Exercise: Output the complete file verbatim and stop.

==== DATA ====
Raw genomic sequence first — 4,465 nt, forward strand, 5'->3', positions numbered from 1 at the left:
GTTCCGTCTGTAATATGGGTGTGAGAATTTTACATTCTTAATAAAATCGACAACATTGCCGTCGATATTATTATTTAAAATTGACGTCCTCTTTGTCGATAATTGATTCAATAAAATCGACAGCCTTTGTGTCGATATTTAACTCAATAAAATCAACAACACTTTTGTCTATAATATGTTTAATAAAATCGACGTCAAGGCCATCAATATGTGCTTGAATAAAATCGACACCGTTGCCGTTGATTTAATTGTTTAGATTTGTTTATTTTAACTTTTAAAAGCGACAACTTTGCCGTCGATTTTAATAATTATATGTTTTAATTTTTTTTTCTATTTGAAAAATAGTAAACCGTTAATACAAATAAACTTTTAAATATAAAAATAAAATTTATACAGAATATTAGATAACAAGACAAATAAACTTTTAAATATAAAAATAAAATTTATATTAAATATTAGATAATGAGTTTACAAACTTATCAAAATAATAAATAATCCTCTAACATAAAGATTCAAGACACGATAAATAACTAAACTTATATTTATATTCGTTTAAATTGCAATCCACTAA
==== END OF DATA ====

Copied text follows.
Raw genomic sequence first — 4,465 nt, forward strand, 5'->3', positions numbered from 1 at the left:
GTTCCGTCTGTAATATGGGTGTGAGAATTTTACATTCTTAATAAAATCGACAACATTGCCGTCGATATTATTATTTAAAATTGACGTCCTCTTTGTCGATAATTGATTCAATAAAATCGACAGCCTTTGTGTCGATATTTAACTCAATAAAATCAACAACACTTTTGTCTATAATATGTTTAATAAAATCGACGTCAAGGCCATCAATATGTGCTTGAATAAAATCGACACCGTTGCCGTTGATTTAATTGTTTAGATTTGTTTATTTTAACTTTTAAAAGCGACAACTTTGCCGTCGATTTTAATAATTATATGTTTTAATTTTTTTTTCTATTTGAAAAATAGTAAACCGTTAATACAAATAAACTTTTAAATATAAAAATAAAATTTATACAGAATATTAGATAACAAGACAAATAAACTTTTAAATATAAAAATAAAATTTATATTAAATATTAGATAATGAGTTTACAAACTTATCAAAATAATAAATAATCCTCTAACATAAAGATTCAAGACACGATAAATAACTAAACTTATATTTATATTCGTTTAAATTGCAATCCACTAA